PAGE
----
Blower/vac won't start........

woodsrunner55(SW OH)November 13, 2005

I was using my blower/vac (Ryobi 340 BV) the other day, ran fine all morning, but when I shut it off for lunch and let it set for about an hour, it would not start back up.

I have changed the plug, cleaned the carb, and even drained all the gas and mixed fresh oil/gas premix. Still nothing.

I am getting spark, compression seems good, but after a few pulls, the plug is wet indicating a flooded condition. If I try to start it with the choke off still nothing. I've even tried small amounts of starter fluid with no success.

Is it possible that, even though I'm getting spark, it could be too weak to start/run the motor? Could the problem be the ECM? I'm really stumped over this one. Like I said, it was running fine all morning but once I shut it down the last time, it just seemed to die. I'm open to any and all suggestions.......

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Somebody with more knowledge than I will probably give you the solution. If it were me, I'd pull the muffler off and clean the screen behind it and scrape away the deposits that build up in there over a period of time. This is sometimes the problem with 2-cycle engines. Good luck.

    Bookmark   November 14, 2005 at 11:47AM
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woodsrunner55(SW OH)

That's one I hadn't thought of, so I pulled the muffler today and the spark arrestor was clean. The unit is only about 2 years old, so everything is fairly clean. Anybody know if there is a way to test the control module?

    Bookmark   November 14, 2005 at 6:21PM
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What color is the spark? A strong spark will be blue in color, a weak spark is yellow to orange. What color was the first spark plug you pulled? If the electrode was light brown, the gas mixture and delivery are probably OK. Dark brown to black running too rich. Is your plug gapped properly? Too wide or too narrow-improper spark.

    Bookmark   November 18, 2005 at 10:57AM
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woodsrunner55(SW OH)

Spark is blue (with the new plug. Was a yellowish color on the old one). Plug is gapped to manufacturer's spec (.020).
Mixture is good, the old plug looks like every other 2-stroke plug on my other equipment. I'm starting to think the timing must be off.

    Bookmark   November 18, 2005 at 1:46PM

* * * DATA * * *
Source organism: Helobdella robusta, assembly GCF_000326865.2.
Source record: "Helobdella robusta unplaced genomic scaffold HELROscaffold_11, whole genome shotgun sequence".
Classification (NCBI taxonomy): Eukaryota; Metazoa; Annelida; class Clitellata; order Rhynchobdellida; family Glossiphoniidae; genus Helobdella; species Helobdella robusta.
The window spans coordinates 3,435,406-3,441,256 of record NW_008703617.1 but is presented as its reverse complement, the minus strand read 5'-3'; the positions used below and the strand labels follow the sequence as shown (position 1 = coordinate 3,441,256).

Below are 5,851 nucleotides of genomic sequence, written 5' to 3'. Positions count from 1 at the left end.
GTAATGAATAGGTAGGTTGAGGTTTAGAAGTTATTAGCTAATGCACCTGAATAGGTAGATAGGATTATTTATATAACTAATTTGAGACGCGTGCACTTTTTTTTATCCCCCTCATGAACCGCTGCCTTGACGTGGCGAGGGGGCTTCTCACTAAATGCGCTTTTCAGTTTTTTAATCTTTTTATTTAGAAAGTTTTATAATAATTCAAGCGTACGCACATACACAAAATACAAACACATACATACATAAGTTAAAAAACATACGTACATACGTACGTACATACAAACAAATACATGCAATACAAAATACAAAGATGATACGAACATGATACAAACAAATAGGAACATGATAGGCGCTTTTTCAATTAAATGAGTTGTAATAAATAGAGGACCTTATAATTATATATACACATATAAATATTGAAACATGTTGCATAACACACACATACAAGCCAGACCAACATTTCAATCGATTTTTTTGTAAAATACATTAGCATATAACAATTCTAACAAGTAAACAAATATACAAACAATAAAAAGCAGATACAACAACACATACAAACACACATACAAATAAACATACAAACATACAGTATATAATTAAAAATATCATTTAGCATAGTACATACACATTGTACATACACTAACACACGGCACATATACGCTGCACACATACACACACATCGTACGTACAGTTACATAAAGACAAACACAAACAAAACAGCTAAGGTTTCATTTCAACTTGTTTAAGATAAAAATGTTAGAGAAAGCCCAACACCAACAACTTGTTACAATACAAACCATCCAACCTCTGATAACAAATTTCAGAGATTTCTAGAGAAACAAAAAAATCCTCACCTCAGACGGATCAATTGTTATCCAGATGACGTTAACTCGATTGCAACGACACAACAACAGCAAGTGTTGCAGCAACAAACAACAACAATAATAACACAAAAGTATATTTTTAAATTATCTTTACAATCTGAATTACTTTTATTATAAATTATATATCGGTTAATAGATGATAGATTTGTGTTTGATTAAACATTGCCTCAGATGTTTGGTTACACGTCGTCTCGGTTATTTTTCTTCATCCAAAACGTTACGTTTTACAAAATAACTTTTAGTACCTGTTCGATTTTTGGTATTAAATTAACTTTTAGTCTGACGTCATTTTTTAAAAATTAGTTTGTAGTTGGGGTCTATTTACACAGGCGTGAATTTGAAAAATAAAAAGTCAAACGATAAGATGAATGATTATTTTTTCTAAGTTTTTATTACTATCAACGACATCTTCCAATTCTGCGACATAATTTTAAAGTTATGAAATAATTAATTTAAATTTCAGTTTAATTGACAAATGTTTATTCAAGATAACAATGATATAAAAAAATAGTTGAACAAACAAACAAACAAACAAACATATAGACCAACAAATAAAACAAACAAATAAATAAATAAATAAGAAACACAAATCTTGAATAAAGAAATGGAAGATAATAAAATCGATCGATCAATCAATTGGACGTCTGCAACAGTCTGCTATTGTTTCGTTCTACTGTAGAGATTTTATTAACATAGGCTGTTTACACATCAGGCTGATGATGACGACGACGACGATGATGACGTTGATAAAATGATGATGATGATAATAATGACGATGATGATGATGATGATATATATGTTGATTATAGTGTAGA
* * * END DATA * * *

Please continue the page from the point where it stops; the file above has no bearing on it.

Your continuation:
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Check the primer bulb for a crack in it. check the fuel hoses for breaks in them. Check to see if the fuel filter in the tank is in the fuel, and not hung up out of it! I hardly think the timing is off, unless you got a stick caught in the works, and which may have sheared the flywheel key!
In case one of the fuel lines is broken, go to the lawn mower dealer, if they have parts and get a new length of hose. To get it into the teeny hole the old one came out of, using a razor blade or razor knife, cut one end of the hose back on a long taper, about 2-3 inches, which will let you feed the hose into the tank! You must have about 1-1/2 ft. of hose. Then fish the tapered end out the filler hole, until the other end is where it goes onto the carb. trim off some of the taper, and install a new filter on that end, and stuff it back into the tank! End up with the same amount of hose length when you are done!

    Bookmark   November 18, 2005 at 10:17PM
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woodsrunner55(SW OH)

I checked all the fuel lines and primer bulb when I took the carburetor off and disassembled it for cleaning. Everything seems to be working OK since the thing will flood after about 8 pulls. I can pull the plug and see atomized fuel spray out of the spark plug hole.
I've also checked the kill switch and all the grounding straps. Piston is free and moving like it should. I've checked everything I can think of to check short of completely disassembling the motor.
I'm getting spark, fuel, and compression. I can think of no reason on God's green earth why this thing won't start, but I can't get so much as a cough out of it, even though it ran fine right up until I shut it down the last time.
Ther only thing I can't check is the electronic control module. Could this be the problem?
If the reed valve was bad, would the engine lack compression?
Could it be a case of demonic possession???

    Bookmark   November 18, 2005 at 11:51PM
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maineman(z5a ME)